Like many Ukrainian designers, Anna October went through a time of incredible hardship, which she bravely overcame by finding solace in creativity to turn fantasies and dreams into reality—like making her debut spring collection happen, or having a garden built from scratch as if by magic.
While spending time abroad during the war, she decided to buy a small piece of land in a forest in Ukraine, which she managed to transform into “a pleasure garden. I did it remotely,” she said at a preview, making it sound like a no-brainer. “Planning the garden’s layout and working on the collection simultaneously was so exciting and beautiful.” A friend sent her a pertinent quote from Vita Sackville-West’s book The Garden which reads: “Small pleasures must correct great tragedies, therefore of gardens in the midst of war I bold tell.”
For her first ever presentation in Paris, October set up a romantic reverie in an art space, which she filled with buckets of flowers, delicate glass vases, and a tent made from a patchwork of white textiles and crocheted pieces, which were also a recurring theme in the collection. They were intended to honor traditional Ukraine craft; she explained that museums there are still closed, so she asked the curator of the Ivan Honchar Museum in Kiev to visit its archives, where she found beautiful crocheted doilies from a domestic household in the ’50s. She reproduced and transformed them into a handcrafted one-of-a-kind sinuous long slipdress, and into a tiny brassière, paired with fluid high-waisted trousers with delicate lingerie details.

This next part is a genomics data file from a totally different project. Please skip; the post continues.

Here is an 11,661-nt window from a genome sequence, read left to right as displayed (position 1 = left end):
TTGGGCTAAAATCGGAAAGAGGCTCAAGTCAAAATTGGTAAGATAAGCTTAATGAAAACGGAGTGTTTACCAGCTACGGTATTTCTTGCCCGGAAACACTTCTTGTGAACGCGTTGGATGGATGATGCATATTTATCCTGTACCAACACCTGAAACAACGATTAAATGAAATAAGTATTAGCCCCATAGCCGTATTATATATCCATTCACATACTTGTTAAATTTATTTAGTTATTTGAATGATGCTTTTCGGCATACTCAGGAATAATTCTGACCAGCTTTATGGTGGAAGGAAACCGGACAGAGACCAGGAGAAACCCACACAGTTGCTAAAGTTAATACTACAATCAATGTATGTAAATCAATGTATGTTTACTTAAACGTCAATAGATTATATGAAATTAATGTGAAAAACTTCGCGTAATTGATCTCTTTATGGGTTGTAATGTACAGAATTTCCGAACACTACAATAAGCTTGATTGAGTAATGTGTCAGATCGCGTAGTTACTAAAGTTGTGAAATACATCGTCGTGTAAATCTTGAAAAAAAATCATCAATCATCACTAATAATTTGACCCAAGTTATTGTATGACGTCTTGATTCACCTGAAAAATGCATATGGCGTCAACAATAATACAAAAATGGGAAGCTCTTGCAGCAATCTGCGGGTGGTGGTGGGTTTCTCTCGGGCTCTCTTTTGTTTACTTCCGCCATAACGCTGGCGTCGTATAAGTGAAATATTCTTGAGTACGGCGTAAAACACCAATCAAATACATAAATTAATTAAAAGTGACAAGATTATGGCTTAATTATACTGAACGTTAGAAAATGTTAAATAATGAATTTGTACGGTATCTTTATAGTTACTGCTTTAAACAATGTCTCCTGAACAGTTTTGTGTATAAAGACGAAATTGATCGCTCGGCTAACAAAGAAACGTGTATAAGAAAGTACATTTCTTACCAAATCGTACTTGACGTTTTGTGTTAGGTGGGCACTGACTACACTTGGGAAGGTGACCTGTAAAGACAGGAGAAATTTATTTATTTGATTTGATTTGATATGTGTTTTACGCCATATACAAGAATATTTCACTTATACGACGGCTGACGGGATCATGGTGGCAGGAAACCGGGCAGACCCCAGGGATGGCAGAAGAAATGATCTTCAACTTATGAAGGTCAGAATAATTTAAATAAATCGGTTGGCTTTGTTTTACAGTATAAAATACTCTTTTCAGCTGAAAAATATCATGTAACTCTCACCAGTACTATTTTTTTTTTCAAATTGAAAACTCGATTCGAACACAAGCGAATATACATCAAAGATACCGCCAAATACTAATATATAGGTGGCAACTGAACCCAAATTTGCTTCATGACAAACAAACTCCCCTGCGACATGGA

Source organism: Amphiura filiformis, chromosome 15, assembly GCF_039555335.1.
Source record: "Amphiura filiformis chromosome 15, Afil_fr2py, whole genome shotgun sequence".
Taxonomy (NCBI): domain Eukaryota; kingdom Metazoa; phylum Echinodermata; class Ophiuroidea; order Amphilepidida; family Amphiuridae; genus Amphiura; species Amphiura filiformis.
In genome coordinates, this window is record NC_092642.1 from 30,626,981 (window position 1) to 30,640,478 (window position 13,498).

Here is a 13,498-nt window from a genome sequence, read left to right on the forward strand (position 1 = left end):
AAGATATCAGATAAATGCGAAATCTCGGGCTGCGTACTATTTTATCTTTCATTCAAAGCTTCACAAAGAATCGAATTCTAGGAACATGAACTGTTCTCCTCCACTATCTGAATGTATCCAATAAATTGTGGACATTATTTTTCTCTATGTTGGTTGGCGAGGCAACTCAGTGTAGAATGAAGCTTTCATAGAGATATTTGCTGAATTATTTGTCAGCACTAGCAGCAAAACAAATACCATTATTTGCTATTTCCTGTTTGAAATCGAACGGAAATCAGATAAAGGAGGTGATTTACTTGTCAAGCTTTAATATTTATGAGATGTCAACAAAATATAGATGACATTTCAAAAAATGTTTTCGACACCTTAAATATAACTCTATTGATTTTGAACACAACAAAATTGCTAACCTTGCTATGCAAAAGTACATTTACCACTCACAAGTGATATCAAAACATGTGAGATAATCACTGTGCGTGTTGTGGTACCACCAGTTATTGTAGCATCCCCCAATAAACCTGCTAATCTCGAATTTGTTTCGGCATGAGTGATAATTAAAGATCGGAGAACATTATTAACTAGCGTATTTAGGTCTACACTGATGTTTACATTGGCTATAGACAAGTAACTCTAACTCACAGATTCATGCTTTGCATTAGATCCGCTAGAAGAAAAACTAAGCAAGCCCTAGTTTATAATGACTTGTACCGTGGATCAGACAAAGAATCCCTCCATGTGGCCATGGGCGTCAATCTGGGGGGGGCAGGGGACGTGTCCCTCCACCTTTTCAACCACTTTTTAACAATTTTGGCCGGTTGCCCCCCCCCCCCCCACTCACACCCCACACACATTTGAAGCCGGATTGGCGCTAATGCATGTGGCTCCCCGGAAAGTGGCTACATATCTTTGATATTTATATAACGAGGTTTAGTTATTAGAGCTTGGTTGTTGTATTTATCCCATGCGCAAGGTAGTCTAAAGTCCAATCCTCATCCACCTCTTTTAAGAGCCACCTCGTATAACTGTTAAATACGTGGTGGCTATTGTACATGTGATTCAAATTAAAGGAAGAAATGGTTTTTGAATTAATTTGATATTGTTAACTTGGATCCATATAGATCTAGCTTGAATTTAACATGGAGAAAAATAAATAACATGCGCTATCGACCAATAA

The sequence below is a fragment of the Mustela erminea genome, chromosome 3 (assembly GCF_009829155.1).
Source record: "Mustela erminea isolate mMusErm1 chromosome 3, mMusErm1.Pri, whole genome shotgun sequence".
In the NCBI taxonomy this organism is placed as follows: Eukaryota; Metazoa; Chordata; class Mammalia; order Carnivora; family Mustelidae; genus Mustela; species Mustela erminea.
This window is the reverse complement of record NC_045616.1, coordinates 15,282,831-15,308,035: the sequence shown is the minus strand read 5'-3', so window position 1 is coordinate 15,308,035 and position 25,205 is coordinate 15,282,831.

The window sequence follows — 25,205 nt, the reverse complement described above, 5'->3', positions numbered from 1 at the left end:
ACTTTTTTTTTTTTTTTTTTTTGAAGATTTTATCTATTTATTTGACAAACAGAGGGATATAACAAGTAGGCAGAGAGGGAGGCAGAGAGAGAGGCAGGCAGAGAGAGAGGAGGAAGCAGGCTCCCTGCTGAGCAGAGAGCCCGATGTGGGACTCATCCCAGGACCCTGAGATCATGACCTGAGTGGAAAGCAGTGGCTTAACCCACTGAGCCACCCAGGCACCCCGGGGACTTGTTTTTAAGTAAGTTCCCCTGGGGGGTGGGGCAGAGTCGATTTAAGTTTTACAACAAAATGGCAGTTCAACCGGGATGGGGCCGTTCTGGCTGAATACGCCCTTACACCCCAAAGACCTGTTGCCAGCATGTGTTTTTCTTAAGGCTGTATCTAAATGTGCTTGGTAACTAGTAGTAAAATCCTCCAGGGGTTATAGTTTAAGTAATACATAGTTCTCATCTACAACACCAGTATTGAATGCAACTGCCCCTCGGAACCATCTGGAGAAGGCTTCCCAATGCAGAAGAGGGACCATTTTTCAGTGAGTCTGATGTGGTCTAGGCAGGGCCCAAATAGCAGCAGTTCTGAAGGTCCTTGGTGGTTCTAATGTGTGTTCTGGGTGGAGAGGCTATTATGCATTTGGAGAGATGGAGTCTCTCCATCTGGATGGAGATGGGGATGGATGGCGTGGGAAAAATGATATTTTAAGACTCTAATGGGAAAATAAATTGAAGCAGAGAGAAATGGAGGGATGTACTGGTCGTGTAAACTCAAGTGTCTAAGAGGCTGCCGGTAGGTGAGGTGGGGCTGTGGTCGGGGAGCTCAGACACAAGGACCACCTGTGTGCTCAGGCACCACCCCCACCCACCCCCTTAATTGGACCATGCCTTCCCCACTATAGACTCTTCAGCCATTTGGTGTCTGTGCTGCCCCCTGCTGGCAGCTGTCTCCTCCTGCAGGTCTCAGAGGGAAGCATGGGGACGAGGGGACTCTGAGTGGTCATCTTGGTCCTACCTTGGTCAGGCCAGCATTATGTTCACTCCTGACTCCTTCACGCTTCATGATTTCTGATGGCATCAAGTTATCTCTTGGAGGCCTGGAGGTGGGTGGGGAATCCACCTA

October’s creations are about sensuality, grace and the beauty of the female body: “I’m not concerned about the styling, or the merchandising, as I believe that the body should shape the dress,” she said. “I hope my work is a way to bring harmony and beauty into a woman’s life. A new dress has to be striking, that’s why we don’t do hoodies or sweatshirts, but special pieces for moments of happiness and excitement.”
It’d be easy to feel special in one of her sensuous bias-cut satiny dresses revealing a thin-strapped, crisscrossed open back, or patchworked in smooth upcycled silk in delicate shades of shell pink and cream. Drawing attention to the décolletage, a primrose yellow bustier was shaped as a corolla of tulip petals, while a lingerie-inspired top was handstitched in a plait pattern, hinting at a Ukrainian symbol of femininity.
In Anna October’s vision, life is a place where senses have to be celebrated. It’s a brave, optimistic attitude, which most likely comes when you’ve experienced being so close to losing everything that the miraculous beauty of life and love just jumps at you. “I like my label to be perceived as a date-ready brand,” said October with a smile. “If you want to go for a date, if you want to fall in love, if you are in love—I want you to live that moment in one of my dresses. They’re occasion dresses—but the occasion is just to live a beautiful life, and to fully enjoy the way you feel and look.”